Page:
This tactic is especially valuable for businesses with locations in several different geographic areas, as it allows you to really optimize one specific page for that location and improve your chances of ranking there. It’s almost like creating a separate homepage for each of your locations.

  1. Use of Online Local Business Directories

Business directories are the modern-day phone directories. Taking advantage of these can better help searchers find your local business while also improving SEO (hello backlinks!).

When submitting to online business directories, it’s important to ensure that your NAP (Name, Address, Phone Number) is consistent across all listings and that you are including a link back to your site. Start with directories that have higher ranking domains (think Yelp, Facebook, Foursquare, etc.) to get the most bang for your buck. Move toward smaller, niche directories once that list is exhausted.

  1. Develop Local Content

Creating and optimizing content around longtail local/geographic keywords with local intent can help you reach specific audience segments. Targeting a specific audience narrows down the competition and opens a whole new window of opportunities for your business. Here are some ideas for what you can focus your local content around:

  • Local news and events
  • Industry information specific to your location
  • Answering local questions. E.g. “What are the best restaurants in Boston?”

Local content doesn’t have to be only on-site. Guest blogging or creating content for local publications or blogs is a great way to acquire backlinks and further establish yourself as a local community leader.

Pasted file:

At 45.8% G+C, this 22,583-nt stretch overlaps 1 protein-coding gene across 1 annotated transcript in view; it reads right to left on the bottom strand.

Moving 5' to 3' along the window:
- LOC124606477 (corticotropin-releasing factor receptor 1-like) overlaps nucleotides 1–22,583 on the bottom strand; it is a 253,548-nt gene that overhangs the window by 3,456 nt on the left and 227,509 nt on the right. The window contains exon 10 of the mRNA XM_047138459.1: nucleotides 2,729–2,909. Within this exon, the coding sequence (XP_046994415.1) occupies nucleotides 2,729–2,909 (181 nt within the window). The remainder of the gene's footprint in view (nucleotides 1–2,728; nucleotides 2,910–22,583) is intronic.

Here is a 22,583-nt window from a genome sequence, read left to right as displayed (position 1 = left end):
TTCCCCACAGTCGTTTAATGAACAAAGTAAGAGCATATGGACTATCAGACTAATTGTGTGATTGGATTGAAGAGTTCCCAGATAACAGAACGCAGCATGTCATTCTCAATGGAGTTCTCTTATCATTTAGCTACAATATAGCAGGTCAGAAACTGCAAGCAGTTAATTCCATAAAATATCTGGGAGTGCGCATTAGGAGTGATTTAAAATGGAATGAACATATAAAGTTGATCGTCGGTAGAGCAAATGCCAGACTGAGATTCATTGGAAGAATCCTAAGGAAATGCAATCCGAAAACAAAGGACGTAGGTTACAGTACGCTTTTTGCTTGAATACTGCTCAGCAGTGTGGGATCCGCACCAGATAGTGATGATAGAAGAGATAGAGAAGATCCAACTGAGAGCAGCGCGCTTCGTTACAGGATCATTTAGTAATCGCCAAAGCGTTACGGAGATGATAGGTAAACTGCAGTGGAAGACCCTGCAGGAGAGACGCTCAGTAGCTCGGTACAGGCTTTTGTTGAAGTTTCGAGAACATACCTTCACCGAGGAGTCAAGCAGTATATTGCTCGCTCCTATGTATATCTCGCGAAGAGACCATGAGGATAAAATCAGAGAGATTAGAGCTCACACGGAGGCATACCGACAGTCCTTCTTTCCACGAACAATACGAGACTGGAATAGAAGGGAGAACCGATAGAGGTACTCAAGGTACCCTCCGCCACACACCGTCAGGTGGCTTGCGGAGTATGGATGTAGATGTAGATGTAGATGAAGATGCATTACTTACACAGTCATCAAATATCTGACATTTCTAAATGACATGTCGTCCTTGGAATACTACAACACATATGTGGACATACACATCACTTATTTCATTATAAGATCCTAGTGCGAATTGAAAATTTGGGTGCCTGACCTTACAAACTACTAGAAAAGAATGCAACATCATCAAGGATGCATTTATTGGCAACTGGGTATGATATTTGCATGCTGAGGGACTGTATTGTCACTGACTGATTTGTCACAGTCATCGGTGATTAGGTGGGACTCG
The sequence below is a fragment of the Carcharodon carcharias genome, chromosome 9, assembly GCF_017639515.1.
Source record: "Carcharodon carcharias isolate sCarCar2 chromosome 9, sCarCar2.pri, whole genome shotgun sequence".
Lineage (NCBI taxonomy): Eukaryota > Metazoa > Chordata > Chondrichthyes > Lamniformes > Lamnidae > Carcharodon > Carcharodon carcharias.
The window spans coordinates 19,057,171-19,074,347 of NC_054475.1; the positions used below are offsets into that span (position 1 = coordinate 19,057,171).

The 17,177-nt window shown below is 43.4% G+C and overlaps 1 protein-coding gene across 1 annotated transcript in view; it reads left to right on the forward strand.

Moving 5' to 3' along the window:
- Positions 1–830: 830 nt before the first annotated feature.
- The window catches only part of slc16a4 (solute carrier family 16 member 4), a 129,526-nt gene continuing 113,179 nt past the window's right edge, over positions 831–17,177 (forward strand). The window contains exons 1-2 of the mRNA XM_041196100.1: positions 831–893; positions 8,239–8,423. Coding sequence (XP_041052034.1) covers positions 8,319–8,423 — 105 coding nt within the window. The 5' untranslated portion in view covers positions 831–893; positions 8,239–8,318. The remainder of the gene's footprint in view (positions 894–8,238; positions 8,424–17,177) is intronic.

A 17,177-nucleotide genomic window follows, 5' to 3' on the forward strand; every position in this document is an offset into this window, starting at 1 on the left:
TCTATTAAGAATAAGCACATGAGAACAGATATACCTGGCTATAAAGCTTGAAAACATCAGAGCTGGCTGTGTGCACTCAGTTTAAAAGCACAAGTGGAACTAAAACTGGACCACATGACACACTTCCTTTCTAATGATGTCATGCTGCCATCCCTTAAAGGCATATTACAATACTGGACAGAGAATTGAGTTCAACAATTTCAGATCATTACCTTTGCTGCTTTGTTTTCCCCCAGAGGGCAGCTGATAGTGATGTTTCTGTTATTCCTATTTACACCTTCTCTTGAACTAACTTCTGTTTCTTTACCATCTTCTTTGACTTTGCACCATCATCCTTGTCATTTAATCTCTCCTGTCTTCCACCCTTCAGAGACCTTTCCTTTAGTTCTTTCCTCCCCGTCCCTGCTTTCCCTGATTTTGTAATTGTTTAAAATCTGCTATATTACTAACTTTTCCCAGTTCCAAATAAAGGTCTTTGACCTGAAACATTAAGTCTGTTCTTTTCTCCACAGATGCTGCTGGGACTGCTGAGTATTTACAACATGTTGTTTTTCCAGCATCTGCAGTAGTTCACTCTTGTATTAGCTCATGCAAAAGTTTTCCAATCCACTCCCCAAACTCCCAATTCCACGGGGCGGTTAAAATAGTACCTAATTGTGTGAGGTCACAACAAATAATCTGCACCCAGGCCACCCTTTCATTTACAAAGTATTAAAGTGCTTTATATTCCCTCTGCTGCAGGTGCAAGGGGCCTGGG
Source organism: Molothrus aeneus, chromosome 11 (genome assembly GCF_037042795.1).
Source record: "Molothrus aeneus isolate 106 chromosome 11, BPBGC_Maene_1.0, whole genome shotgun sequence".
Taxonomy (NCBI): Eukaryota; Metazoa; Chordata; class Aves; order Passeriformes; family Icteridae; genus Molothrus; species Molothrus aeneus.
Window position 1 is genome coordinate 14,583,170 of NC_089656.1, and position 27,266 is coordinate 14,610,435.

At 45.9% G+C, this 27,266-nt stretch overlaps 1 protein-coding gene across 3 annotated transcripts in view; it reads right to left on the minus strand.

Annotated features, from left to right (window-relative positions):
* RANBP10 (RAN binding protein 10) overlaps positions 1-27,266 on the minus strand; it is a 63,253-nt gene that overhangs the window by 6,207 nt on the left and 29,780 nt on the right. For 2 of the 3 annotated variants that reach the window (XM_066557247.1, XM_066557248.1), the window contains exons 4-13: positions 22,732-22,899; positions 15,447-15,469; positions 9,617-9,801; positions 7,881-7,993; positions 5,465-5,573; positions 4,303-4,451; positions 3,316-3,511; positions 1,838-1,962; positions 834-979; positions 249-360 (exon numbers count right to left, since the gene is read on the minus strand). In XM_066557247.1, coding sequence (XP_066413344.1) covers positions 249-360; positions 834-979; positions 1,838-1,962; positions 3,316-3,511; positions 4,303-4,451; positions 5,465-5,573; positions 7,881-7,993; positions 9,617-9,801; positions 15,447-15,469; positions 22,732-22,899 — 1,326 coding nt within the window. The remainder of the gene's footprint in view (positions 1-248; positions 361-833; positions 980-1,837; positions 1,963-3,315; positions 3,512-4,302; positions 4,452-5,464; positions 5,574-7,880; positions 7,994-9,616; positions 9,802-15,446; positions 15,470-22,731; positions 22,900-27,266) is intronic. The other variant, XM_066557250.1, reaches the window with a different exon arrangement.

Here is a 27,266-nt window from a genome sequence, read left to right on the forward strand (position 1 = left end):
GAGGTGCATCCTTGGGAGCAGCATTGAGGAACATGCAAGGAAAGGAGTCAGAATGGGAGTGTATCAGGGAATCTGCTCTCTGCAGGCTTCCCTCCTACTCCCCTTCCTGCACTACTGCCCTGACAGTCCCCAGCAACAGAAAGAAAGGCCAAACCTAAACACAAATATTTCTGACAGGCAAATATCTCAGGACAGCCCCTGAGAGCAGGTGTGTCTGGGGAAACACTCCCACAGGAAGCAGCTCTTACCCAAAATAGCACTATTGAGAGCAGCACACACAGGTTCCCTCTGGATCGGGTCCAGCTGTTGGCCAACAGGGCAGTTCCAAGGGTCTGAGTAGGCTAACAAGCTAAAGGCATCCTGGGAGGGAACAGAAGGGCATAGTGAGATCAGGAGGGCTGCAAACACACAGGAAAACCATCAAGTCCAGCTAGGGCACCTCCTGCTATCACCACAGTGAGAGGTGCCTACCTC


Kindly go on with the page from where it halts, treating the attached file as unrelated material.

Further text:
1. Mobile Friendliness

Now that more people are searching via mobile in place of desktop (and with more than half of local searches being mobile), it’s important to ensure that your website is not only optimized for Local SEO, but optimized for mobile friendliness as well.

Not sure if your page is mobile friendly? Be sure to check with the Mobile Friendly Test. You’ll want to make sure that your mobile site:

  • Loads quickly
  • Provides a thoughtful UX
  • Uses a legible text size for mobile devices
  • Concisely presents relevant information on a smaller screen

Measuring Results

So now you’ve implemented all these optimizations, but you’re unsure how to measure the impact they’re making. Unlike e-commerce, where you can attribute conversions to channels, it seems impossible to determine what enticed a customer to enter a brick-and-mortar store location to make a purchase.

Google, however, has developed a technology that allows them to use the location data of users (who have opted in) to ping them using a number of signals that connect store visits to the online channel they used to discover the store. The feature is called Store Visits and it is now available as a beta in Google Analytics. There are a number of boxes you must check off in order to gather this data, but it is a fairly straightforward process that is worth any amount of effort.

While the share of e-commerce revenue continues to grow, brick-and-mortar stores still make up a majority of overall retail revenue and should not be forgotten in your digital marketing efforts. If you’re in need of additional guidance, we can help steer you in the right direction.

The preceding post was authored by Organic Search Specialists Lily Mangkhalakhili and Kyle White.